Winter has arrived and Jacqui Manning wanted to share some tips on maintaining your emotional health during the colder months, with a particular focus on getting a good night’s sleep.

What happens to our mood in winter?

When the weather gets colder and the days get shorter, many of us will experience the ‘winter blues’. We get out of our normal rhythm, possibly exercising less, sleeping more (or less sometimes) and this can lead to several problems:

o   Symptoms of depression – from mild to severe, sometimes leading to a diagnosis of SAD (Seasonally Affected Disorder). SAD is less common in the Southern Hemisphere than the Northern Hemisphere, however it does occur.

o   Fatigue/low energy

o   Lack of motivation

o   Sleep disturbances

o   Food cravings

o   Higher stress levels

o   Mood swings

Why does winter affects our moods?  

Circadian Rhythms

The body’s circadian rhythm is like an ‘internal body clock’ and is located in the brain. They are biological cycles that regulate certain functions, like sleep and wake cycles, and are roughly 24 hours in length. The regulation of the circadian rhythm depends on the sunlight we receive, so when the days are shorter in winter, it may mean the circadian rhythm is disrupted and the brain functioning altered.

For example, your body produces hormones like cortisol in the morning to stimulate you to wake up, and releases melatonin (another hormone) at night when you need to sleep. These cycles or rhythms can be disrupted due to the absence or presence of light, and this can cause low mood or depression.

Lack of sunlight

We need sunlight or natural light to produce vitamin D, which is vital to our mood and wellbeing. With reduced hours of daylight and the cold temperatures meaning we access the outdoors less in winter, our vitamin D levels can be depleted without us even realising. Dr John Briffa refers to a study where just five days of treatment with vitamin D (at a dose of 400 or 800 IU per day) was found to improve winter mood.

I wanted to focus on the aspect of sleep and how to get a better restful sleep during winter (and beyond!) as it’s a very common problem amongst my clients.

Firstly, examine your sleep hygiene.

  • Going to bed at roughly the same time every night and waking up at the same time, gets your body working on a healthy rhythm and cycle and establishes a good routine. We do it for our kids (and we know it works!), so we need to apply the same principle to ourselves.
  • Beyond the time you go to bed, develop a calming wind-down routine each evening, such as having a cup of herbal tea a few hours before bedtime or listening to a relaxation CD.
  • Screen-time – we know we are addicted, but beyond the mental stimulation our devices give us, they are having a direct physical effect by emitting stimulating blue light which lowers the amount of melatonin (or the ‘sleep hormone’) being secreted by our brains. In other words, the actual act of looking at a screen 30-60 minutes before bedtime is blurring the boundary between your brain’s sleep and awake activity. Put your phone/tablet in a drawer an hour before your bedtime and ignore it.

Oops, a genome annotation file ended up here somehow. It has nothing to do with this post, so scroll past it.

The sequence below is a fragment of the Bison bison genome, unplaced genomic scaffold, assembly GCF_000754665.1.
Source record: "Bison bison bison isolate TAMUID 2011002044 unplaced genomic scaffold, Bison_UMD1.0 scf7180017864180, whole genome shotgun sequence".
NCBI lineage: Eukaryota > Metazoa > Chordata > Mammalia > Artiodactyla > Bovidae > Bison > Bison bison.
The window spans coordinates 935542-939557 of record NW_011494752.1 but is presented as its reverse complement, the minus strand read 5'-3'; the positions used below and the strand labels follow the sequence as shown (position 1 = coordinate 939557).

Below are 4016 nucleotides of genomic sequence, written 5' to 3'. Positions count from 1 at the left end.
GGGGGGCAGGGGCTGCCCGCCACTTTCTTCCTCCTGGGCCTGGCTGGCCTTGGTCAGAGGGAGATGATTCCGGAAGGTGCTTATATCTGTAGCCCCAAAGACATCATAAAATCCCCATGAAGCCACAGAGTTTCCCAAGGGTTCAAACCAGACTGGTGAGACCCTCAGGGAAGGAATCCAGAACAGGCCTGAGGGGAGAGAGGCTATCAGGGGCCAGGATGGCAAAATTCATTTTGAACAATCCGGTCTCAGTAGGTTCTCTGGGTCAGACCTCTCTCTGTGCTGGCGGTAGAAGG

• If you use your phone as your alarm, switch it to ‘airplane mode’ (and don’t touch it again!). Even when we are asleep our unconscious minds are still working (thank goodness, or we wouldn’t breathe!), and when a text or email alert comes through it can wake us up and/or keep us in the light stages of sleep, missing out on our vital REM sleep cycles.
  • A common problem my clients have is waking up at 2 or 3 am and not being able to return to sleep. If this is your problem, keep a pen and notepad by your bed and if you find yourself worrying about a problem and/or trying to remember something important, jot it down. This gives your brain the unconscious command to relax – the info will be there for you in the morning – and you’re more likely to drift off again.
  • If ‘switching off’ is a recurring problem you have, it might be worth talking to a psychologist like me to learn some effective techniques to manage your load (such as tapping – for more details ask at Darling Street Health).

We need sleep to restore our physical and emotional selves, so we need to make a little effort during winter to stay as healthy as possible. Get outside during the daylight as much as possible. Go for a walk at lunch-time or try for a walk before lunch. During winter you can be travelling to and from work in the darker hours, which confuses your circadian rhythms, so make sure you try for as much natural light as possible.

Jacqui Manning is one of Darling Street Health’s psychologists and is available in the clinic on Tuesdays. She regularly appears in the media – including Channel Nine’s MORNINGS show, Yours & Woman’s Day magazines amongst others – because she has a passion for encouraging people to pay attention to their emotional health.

For more on Jacqui go to or call 9555 8806 to book a session. 

Here’s a link to Jacqui’s latest MORNINGS appearance: